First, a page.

Art in the Eighties : An International Bull Market


The most expensive artwork on record at the end of the ‘70s was Velazquez’s $5.5-million painting, “Juan de Pareja.” As the ‘80s draw to a close, that dubious honor is held by Van Gogh’s “Irises,” which brought $53.9 million in a 1987 auction.

What accounts for the 10-fold rise?

* An injection of new money from American, European and Japanese collectors. The Japanese, for example, have inflated the French Impressionist market by purchasing vast quantities of paintings at escalating auction prices. One Japanese buyer--Aska International, which operates the Aoyama Gallery in Tokyo--spent more than $120 million in November at New York Impressionist art auctions.

* An increase in private collectors who follow the art scene feather their nests with artworks and contribute to the image of collecting as a fashionable and intellectually rewarding activity.

* A growing belief that art is a good investment, despite hard evidence to the contrary.

* A change in income-tax laws in 1986 that reduced deductions of donated art to the purchase price instead of the appreciated value. Having lost a tax incentive for giving their collections to museums, private collectors began to cash in at auction.


* A proliferation of high-quality--or at least high-profile--works on the resale market. John L. Marion, chairman of Sotheby’s New York, dates this phenomenon to the 1983 sale of the Doris Havemeyer estate. Each big-ticket auction seems to beget others by encouraging collectors to sell.

* Publicity about high auction prices that has raised public awareness and built large audiences. As art prices have become front-page news, Sotheby’s and Christie’s have changed from sedate places where dealers did business to forums for public spectacles. These activities have filtered down from newspaper and television reports to ads for Hughes Markets and Lincoln Town Cars.

All these factors overlap and interact to such a degree that it is difficult to track the causes of the art boom. Effects of soaring art prices also can be elusive. The major auction houses and the sellers of multimillion-dollar artworks are obvious winners in this bull market, as are foundations and charities that have benefited richly from big art sales. The trickle-down effect on artists and dealers is a matter of hot debate, however.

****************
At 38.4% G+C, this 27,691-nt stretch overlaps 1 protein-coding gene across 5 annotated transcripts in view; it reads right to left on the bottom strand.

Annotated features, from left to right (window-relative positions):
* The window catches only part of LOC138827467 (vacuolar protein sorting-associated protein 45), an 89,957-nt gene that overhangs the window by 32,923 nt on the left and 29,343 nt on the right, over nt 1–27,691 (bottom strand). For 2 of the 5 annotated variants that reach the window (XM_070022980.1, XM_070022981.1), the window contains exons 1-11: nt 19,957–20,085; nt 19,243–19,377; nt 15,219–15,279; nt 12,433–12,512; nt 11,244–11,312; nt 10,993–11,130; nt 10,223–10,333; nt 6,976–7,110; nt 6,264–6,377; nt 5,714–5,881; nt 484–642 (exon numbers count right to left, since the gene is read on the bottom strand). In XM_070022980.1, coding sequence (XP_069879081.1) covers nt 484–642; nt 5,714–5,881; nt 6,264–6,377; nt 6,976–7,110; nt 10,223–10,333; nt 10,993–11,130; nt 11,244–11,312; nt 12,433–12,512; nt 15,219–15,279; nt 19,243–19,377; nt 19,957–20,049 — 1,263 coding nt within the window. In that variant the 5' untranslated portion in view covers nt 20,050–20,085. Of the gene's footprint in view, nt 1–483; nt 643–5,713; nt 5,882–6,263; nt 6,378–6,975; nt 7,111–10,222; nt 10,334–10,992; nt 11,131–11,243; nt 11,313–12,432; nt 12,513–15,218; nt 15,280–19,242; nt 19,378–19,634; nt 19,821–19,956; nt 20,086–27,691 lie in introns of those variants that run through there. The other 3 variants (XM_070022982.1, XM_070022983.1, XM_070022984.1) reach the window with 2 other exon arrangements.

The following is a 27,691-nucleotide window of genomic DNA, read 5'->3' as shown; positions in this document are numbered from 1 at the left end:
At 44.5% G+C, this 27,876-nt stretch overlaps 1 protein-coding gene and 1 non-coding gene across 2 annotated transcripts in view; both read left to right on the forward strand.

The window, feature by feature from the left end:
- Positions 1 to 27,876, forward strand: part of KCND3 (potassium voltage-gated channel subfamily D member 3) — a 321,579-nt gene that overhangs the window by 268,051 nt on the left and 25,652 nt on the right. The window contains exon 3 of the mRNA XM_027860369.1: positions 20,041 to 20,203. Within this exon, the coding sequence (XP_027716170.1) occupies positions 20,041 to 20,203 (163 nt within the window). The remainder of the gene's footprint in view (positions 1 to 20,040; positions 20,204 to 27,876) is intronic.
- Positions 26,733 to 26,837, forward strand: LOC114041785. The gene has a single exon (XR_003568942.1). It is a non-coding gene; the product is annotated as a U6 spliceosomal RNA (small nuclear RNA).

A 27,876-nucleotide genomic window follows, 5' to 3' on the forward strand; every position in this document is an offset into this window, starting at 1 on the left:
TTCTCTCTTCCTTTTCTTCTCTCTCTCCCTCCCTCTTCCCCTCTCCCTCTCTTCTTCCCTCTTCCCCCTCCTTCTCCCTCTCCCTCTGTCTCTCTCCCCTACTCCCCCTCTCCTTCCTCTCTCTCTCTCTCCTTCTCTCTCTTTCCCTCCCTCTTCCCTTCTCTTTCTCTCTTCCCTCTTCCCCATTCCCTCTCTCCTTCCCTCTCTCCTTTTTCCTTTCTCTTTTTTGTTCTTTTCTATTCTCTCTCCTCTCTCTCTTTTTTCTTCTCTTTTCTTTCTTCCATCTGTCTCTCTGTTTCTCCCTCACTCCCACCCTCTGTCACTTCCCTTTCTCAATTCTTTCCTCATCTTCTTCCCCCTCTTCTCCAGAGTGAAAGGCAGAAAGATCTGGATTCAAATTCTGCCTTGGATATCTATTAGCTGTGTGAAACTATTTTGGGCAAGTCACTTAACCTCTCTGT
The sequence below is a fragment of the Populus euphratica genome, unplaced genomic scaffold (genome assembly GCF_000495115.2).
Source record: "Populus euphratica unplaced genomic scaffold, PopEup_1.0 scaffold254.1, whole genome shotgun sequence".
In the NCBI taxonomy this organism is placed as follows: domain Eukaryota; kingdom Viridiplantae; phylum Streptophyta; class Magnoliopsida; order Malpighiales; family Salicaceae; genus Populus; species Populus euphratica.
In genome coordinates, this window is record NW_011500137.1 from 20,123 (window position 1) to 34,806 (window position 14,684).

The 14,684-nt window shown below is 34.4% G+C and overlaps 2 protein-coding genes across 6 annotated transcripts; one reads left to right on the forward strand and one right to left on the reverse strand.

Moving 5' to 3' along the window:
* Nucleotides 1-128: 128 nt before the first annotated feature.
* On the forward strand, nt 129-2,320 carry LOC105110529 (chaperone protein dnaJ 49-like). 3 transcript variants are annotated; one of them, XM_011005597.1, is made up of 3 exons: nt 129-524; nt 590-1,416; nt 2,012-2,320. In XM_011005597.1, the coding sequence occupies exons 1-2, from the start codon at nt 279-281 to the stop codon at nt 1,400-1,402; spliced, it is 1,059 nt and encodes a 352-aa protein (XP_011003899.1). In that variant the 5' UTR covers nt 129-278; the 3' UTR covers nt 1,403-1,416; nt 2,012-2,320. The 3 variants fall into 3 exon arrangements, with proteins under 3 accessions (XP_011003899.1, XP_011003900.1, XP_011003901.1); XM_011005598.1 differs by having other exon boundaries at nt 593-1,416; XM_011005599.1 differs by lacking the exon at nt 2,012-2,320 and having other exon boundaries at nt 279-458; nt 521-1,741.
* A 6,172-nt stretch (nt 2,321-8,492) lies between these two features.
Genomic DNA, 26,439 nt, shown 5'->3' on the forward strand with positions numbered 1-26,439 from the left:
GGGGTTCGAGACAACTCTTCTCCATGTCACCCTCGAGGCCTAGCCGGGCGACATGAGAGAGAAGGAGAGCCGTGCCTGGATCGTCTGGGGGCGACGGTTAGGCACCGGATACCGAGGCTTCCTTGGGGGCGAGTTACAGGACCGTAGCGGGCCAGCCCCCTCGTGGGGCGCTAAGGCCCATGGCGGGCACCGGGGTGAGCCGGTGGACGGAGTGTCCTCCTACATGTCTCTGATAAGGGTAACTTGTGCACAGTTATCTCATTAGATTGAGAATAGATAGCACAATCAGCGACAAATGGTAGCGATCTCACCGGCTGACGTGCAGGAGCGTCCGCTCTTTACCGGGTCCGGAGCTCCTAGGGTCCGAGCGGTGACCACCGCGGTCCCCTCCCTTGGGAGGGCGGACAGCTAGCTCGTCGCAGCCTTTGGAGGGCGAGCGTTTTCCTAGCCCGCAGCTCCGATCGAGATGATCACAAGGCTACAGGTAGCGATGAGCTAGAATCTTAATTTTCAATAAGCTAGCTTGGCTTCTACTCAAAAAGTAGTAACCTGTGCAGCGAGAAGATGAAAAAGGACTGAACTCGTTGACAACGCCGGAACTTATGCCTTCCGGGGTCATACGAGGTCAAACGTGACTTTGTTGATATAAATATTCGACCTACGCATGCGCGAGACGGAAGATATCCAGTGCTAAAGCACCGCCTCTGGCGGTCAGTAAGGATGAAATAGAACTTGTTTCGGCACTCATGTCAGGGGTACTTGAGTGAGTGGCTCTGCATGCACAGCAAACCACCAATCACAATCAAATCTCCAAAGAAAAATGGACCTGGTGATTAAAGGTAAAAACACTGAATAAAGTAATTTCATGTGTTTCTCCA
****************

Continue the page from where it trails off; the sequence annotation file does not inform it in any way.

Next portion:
Among the losers during this money-happy decade are museums, most of which have been priced out of the art market at the very moment when reduced income-tax deductions have put a squeeze on donations. The J. Paul Getty Museum stands alone in its spending power, but even that wealthy institution’s budget has been cramped by soaring prices.

Nonetheless, the Getty has emerged as an important collector in the ‘80s. Originally feared for its presumed power to plunder the world’s treasures, the museum later was chastised for being timid and stingy. In fact, the Getty has made big purchases throughout the decade.

As prices have risen, the art market has become increasingly global. Sotheby’s in 1988 staged a landmark auction of Russian avant-garde and Soviet contemporary art in Moscow. This year, Christie’s launched a joint venture operation in Hong Kong, while Sotheby’s joined the Japanese department store, Seibu, in a Tokyo auction.

Big changes are also afoot in Europe. Paris has lagged well behind New York and London in art sales because of protectionist policies, but reforms are already under way and Paris is expected to open up to foreign sales after 1992. Both Christie’s and Sotheby’s are gearing up for action there.

Whether prices rise or fall, global growth is likely to be the big art market story of the ‘90s.


Top-10 Auction Prices of the 1980s

1."Irises,” Vincent van Gogh, $53.9 million. Sotheby’s New York. 1987

2."Pierrette’s Wedding,” Pablo Picasso, $51.3 million. Drouot Paris. 1989

3."Yo Picasso,” Picasso, $47.85 million. Sotheby’s New York. 1989

4."Au Lapin Agile,” Picasso, $40.7 million. Sotheby’s New York. 1989

5."Sunflowers,” Van Gogh, $39.9 million. Christie’s London. 1987

6."Acrobat and Young Harlequin,” Picasso, $38.5 million. Christie’s London. 1988

7."Portrait of Duke Cosimo de’ Medici,” Jacopo Pontormo, $35.2 million. Christie’s New York. 1989

8."Rue Mosnier With Flags,” Edouard Manet, $26.4 million. Christie’s New York. 1989

9."The Mirror,” Picasso, $26.4 million. Sotheby’s New York. 1989.

10."Motherhood,” Picasso, $24.75 million. Christie’s New York. 1988